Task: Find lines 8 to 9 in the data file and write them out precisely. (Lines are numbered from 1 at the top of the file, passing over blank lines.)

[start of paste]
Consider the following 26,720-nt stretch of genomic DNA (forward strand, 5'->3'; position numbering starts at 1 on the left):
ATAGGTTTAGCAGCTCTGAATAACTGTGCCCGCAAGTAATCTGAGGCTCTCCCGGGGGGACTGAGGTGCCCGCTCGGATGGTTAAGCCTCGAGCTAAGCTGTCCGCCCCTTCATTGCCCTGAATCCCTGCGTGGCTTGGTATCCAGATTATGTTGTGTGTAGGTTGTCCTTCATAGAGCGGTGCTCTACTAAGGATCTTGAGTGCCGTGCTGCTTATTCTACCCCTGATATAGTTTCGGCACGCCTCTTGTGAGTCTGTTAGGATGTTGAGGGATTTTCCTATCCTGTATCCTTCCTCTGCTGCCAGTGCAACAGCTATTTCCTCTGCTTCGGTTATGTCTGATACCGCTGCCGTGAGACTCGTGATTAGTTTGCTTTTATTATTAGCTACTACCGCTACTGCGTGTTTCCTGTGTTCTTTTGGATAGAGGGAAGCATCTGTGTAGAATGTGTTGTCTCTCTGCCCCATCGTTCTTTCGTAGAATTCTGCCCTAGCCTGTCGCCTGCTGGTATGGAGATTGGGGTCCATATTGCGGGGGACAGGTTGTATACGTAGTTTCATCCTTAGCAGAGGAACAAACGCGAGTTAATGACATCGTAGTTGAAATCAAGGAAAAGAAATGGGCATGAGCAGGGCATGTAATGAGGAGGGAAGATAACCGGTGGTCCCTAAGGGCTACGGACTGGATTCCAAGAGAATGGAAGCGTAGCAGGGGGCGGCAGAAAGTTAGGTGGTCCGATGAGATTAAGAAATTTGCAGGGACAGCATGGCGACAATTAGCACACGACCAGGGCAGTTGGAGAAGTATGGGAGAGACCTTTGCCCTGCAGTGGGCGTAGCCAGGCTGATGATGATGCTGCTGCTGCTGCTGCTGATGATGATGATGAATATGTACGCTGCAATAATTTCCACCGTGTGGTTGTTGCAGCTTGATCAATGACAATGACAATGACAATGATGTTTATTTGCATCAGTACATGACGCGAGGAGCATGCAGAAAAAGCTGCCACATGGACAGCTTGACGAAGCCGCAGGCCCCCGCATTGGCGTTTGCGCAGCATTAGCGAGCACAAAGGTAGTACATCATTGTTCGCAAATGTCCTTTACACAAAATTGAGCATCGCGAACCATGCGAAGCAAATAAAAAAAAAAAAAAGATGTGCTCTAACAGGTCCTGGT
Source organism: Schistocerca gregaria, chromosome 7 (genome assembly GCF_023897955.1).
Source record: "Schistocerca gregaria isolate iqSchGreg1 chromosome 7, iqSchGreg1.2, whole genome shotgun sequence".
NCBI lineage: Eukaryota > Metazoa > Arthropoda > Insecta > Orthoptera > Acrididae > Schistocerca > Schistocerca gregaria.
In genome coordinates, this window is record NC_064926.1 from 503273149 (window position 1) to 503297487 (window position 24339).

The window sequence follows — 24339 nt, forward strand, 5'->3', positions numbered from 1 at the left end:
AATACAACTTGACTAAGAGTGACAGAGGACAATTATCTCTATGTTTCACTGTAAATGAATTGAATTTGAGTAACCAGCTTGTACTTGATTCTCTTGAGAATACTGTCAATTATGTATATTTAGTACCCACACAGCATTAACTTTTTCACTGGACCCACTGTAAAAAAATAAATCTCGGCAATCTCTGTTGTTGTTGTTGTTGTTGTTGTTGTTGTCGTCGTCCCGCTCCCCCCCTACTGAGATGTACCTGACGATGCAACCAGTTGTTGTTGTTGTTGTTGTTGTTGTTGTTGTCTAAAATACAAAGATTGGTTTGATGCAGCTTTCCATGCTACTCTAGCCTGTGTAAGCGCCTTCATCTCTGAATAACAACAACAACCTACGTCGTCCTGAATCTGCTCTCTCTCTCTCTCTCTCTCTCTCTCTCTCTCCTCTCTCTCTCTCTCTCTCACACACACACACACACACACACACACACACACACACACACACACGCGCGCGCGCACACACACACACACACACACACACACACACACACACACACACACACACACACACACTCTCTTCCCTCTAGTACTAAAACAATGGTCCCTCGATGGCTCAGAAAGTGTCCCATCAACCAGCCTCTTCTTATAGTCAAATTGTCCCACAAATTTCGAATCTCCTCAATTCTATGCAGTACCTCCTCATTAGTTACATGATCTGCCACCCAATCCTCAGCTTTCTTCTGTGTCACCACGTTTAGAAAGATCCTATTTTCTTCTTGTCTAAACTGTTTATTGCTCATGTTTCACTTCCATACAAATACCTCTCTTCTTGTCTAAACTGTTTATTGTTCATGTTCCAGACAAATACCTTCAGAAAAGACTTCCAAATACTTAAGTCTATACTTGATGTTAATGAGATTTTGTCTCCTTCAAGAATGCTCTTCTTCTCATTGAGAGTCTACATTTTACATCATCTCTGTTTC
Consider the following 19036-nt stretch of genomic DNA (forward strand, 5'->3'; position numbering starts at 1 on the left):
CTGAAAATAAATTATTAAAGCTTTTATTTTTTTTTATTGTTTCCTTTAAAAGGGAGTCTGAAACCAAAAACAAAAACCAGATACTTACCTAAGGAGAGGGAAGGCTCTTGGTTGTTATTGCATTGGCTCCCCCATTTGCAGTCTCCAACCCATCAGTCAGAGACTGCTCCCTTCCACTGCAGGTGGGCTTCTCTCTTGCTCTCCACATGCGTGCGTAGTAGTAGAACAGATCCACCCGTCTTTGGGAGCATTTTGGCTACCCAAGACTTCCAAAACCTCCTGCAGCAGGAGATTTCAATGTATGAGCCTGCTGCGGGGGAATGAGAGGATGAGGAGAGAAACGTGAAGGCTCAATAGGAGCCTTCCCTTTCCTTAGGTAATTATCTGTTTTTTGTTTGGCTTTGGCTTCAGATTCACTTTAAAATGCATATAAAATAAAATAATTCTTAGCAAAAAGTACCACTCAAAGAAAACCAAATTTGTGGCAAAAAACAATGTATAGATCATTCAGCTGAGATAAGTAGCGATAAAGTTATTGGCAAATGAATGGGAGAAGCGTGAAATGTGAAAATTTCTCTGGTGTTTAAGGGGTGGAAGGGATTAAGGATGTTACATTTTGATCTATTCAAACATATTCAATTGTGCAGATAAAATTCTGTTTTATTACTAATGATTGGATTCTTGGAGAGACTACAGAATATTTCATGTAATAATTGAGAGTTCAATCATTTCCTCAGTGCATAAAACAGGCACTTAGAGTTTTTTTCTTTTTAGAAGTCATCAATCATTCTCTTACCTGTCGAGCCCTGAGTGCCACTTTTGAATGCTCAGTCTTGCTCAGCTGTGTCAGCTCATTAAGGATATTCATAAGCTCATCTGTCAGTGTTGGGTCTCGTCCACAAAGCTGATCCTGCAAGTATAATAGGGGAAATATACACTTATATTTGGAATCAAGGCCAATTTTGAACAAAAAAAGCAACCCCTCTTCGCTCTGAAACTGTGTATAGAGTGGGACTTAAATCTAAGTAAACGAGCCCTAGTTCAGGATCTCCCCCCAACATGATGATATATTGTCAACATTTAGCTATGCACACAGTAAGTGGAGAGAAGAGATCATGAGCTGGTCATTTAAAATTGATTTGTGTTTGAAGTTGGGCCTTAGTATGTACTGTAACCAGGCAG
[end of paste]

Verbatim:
AATACAACTTGACTAAGAGTGACAGAGGACAATTATCTCTATGTTTCACTGTAAATGAATTGAATTTGAGTAACCAGCTTGTACTTGATTCTCTTGAGAATACTGTCAATTATGTATATTTAGTACCCACACAGCATTAACTTTTTCACTGGACCCACTGTAAAAAAATAAATCTCGGCAATCTCTGTTGTTGTTGTTGTTGTTGTTGTTGTTGTCGTCGTCCCGCTCCCCCCCTACTGAGATGTACCTGACGATGCAACCAGTTGTTGTTGTTGTTGTTGTTGTTGTTGTTGTCTAAAATACAAAGATTGGTTTGATGCAGCTTTCCATGCTACTCTAGCCTGTGTAAGCGCCTTCATCTCTGAATAACAACAACAACCTACGTCGTCCTGAATCTGCTCTCTCTCTCTCTCTCTCTCTCTCTCTCTCTCCTCTCTCTCTCTCTCTCTCACACACACACACACACACACACACACACACACACACACACACACGCGCGCGCGCACACACACACACACACACACACACACACACACACACACACACACACACACACACACTCTCTTCCCTCTAGTACTAAAACAATGGTCCCTCGATGGCTCAGAAAGTGTCCCATCAACCAGCCTCTTCTTATAGTCAAATTGTCCCACAAATTTCGAATCTCCTCAATTCTATGCAGTACCTCCTCATTAGTTACATGATCTGCCACCCAATCCTCAGCTTTCTTCTGTGTCACCACGTTTAGAAAGATCCTATTTTCTTCTTGTCTAAACTGTTTATTGCTCATGTTTCACTTCCATACAAATACCTCTCTTCTTGTCTAAACTGTTTATTGTTCATGTTCCAGACAAATACCTTCAGAAAAGACTTCCAAATACTTAAGTCTATACTTGATGTTAATGAGATTTTGTCTCCTTCAAGAATGCTCTTCTTCTCATTGAGAGTCTACATTTTACATCATCTCTGTTTC
Consider the following 19036-nt stretch of genomic DNA (forward strand, 5'->3'; position numbering starts at 1 on the left):